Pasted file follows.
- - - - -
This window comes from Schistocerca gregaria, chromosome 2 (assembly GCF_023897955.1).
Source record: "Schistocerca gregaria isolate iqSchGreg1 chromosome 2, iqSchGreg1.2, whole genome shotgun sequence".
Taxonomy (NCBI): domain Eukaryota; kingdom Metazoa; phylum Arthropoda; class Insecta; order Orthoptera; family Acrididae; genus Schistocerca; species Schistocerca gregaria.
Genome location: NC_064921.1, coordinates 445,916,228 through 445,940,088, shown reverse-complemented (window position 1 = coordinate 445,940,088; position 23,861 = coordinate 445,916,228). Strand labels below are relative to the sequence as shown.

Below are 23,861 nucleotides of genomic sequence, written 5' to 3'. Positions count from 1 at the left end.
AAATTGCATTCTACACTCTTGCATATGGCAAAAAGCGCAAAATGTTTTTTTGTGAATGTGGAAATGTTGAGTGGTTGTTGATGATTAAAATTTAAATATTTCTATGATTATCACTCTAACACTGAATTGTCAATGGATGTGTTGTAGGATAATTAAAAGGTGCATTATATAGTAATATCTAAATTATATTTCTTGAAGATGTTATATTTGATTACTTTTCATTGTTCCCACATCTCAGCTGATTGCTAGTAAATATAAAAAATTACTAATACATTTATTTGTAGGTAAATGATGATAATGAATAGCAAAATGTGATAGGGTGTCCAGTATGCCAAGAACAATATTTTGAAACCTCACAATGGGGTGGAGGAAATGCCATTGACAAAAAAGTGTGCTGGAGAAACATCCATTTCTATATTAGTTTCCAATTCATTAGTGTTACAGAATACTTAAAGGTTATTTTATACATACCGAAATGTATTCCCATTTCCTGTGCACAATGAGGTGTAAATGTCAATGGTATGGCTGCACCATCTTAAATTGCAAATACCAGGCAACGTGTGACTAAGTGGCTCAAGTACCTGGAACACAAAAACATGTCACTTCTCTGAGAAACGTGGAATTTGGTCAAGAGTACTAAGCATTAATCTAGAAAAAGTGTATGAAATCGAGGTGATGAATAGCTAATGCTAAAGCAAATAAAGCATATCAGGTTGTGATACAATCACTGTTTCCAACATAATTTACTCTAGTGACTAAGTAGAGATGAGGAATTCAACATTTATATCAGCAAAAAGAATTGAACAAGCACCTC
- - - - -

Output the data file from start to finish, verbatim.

This window comes from Schistocerca gregaria, chromosome 2 (assembly GCF_023897955.1).
Source record: "Schistocerca gregaria isolate iqSchGreg1 chromosome 2, iqSchGreg1.2, whole genome shotgun sequence".
Taxonomy (NCBI): domain Eukaryota; kingdom Metazoa; phylum Arthropoda; class Insecta; order Orthoptera; family Acrididae; genus Schistocerca; species Schistocerca gregaria.
Genome location: NC_064921.1, coordinates 445,916,228 through 445,940,088, shown reverse-complemented (window position 1 = coordinate 445,940,088; position 23,861 = coordinate 445,916,228). Strand labels below are relative to the sequence as shown.

Below are 23,861 nucleotides of genomic sequence, written 5' to 3'. Positions count from 1 at the left end.
AAATTGCATTCTACACTCTTGCATATGGCAAAAAGCGCAAAATGTTTTTTTGTGAATGTGGAAATGTTGAGTGGTTGTTGATGATTAAAATTTAAATATTTCTATGATTATCACTCTAACACTGAATTGTCAATGGATGTGTTGTAGGATAATTAAAAGGTGCATTATATAGTAATATCTAAATTATATTTCTTGAAGATGTTATATTTGATTACTTTTCATTGTTCCCACATCTCAGCTGATTGCTAGTAAATATAAAAAATTACTAATACATTTATTTGTAGGTAAATGATGATAATGAATAGCAAAATGTGATAGGGTGTCCAGTATGCCAAGAACAATATTTTGAAACCTCACAATGGGGTGGAGGAAATGCCATTGACAAAAAAGTGTGCTGGAGAAACATCCATTTCTATATTAGTTTCCAATTCATTAGTGTTACAGAATACTTAAAGGTTATTTTATACATACCGAAATGTATTCCCATTTCCTGTGCACAATGAGGTGTAAATGTCAATGGTATGGCTGCACCATCTTAAATTGCAAATACCAGGCAACGTGTGACTAAGTGGCTCAAGTACCTGGAACACAAAAACATGTCACTTCTCTGAGAAACGTGGAATTTGGTCAAGAGTACTAAGCATTAATCTAGAAAAAGTGTATGAAATCGAGGTGATGAATAGCTAATGCTAAAGCAAATAAAGCATATCAGGTTGTGATACAATCACTGTTTCCAACATAATTTACTCTAGTGACTAAGTAGAGATGAGGAATTCAACATTTATATCAGCAAAAAGAATTGAACAAGCACCTC